The new American Recovery and Reinvestment Act contains significant funding for the states, but it also has tight new transparency rules requiring states to track how all federal funds are being spent and the number of jobs created. These provisions aren't just ethically desirable, they are extremely practical fiscal measures for combating the recession and growing the economy. Strict transparency can save states millions in unnecessary expenditures and increase the quality of work they receive from private contractors, while simultaneously ensuring that contractors create quality, decent-paying jobs to help turn the economy around.
The unfortunate reality is that most states are not collecting the necessary information to meet the standards required by the Recovery Act. This Dispatch is designed to summarize what states need to do.
Gen. Laws Sec. 37-2.3-4 “As part of the
budgetary process, each state agency shall provide an addendum to their
submitted budget request listing all privatization contracts; the name
of each contractor, subcontractor, duration of the contract provided
and services provided; the total cost of each contract(s) for the prior
With the federal government about to transfer hundreds of billions of dollars to the states, with many of those funds going to private contractors, a broad-based, bi-partisan coalition of organizations has come together in a Coalition for an Accountable Recovery. The Coalition, which Progressive States Network participated in creating, is promoting reforms at both the federal and state level to assure transparency in how funds are used by federal and state contractors, the number of jobs created, and the quality of jobs created-- with the results posted online in easily searchable websites for the public.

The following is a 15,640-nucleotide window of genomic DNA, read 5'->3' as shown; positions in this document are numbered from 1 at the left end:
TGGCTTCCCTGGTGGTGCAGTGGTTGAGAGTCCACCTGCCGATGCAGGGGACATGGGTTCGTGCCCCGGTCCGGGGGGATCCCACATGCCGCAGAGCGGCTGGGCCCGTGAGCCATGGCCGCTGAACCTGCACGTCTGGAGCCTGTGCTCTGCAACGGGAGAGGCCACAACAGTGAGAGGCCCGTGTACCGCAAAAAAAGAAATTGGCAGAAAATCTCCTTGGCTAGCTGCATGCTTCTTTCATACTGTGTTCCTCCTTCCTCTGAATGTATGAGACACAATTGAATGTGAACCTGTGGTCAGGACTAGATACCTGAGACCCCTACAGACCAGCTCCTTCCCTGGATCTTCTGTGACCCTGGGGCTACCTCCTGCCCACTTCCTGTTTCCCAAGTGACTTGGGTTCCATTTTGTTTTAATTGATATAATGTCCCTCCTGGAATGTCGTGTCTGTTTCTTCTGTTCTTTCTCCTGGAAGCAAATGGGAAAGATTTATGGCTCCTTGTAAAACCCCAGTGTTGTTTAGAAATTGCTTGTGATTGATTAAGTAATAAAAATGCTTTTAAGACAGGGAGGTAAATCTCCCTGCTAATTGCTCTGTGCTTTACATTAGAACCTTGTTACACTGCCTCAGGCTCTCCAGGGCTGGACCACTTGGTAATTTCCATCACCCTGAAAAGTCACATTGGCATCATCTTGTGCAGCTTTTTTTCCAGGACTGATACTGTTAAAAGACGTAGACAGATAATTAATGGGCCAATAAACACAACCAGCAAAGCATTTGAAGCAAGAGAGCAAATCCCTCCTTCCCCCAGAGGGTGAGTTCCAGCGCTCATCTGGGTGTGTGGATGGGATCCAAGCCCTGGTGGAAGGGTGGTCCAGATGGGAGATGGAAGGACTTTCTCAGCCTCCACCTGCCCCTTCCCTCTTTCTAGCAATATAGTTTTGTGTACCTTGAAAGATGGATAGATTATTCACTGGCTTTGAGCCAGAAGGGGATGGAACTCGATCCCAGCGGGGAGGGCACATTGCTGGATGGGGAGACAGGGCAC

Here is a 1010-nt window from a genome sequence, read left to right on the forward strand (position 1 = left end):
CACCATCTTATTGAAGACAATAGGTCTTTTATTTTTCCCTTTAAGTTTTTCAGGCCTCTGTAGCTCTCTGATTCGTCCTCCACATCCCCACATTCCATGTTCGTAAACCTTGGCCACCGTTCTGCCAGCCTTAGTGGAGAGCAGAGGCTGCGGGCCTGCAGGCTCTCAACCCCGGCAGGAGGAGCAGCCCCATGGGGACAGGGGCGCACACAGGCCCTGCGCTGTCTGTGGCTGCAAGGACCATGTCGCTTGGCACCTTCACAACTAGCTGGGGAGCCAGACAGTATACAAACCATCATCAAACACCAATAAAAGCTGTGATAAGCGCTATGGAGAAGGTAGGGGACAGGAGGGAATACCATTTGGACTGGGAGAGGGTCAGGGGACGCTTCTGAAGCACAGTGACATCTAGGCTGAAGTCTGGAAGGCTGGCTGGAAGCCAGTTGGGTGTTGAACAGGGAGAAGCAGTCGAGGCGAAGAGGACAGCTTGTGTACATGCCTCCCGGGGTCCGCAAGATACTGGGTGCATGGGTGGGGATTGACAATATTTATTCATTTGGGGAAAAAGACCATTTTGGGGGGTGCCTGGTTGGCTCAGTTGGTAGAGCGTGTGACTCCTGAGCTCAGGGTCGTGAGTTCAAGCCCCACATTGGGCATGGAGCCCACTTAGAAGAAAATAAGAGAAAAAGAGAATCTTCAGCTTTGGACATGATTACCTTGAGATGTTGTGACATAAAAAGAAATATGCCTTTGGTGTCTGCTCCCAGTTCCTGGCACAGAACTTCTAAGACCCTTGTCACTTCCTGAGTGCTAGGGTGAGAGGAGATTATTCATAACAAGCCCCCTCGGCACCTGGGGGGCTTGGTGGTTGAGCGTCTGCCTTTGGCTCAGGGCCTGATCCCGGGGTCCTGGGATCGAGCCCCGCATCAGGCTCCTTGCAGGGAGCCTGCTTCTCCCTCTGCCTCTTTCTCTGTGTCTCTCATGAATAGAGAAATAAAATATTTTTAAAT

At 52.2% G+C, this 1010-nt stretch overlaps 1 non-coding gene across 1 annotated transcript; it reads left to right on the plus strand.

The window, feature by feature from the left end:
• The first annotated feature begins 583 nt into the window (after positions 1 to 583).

In past Dispatches, we've highlighted the potential and actual taxpayer ripoffs hidden in the industry siren song of selling off public assets like highways. States gets what looks like an attractive upfront payment, but lose in the long-term from lost toll revenue and lost democratic control of transit decisions.
The credit crisis has undermined the financial players who had been leading the charge on privatization, so they are looking for a bailout under the federal recovery plan. As reported by Reuters, Morgan Stanley, Merrill Lynch and a number of other firms pushing "public-private partnerships" -- the industry's preferred euphemism for privatization -- wants part of the stimulus package to flow to them. Their wish list includes federal rules to push privatization of airports and highways, along with a national infrastructure bank to subsidize loans for private sector deals.
As states face mounting deficits, corporate lobbyists have been promoting the idea that privatization of public services and assets is a free lunch -- services can be delivered more cheaply than by public employees and public assets like highways can be sold or leased for a hefty return to the taxpayer. As PSN has detailed in our December 2007 report Privatizing in the Dark: The Pitfalls of Privatization & Why Budget Disclosure is Needed, the promises of privatization too often yield to a reality of lost money and degraded services, weak oversight and lost expertise, assets sold off for short-term gains but long-term loss, lost democratic accountability, and the corruption of the political process.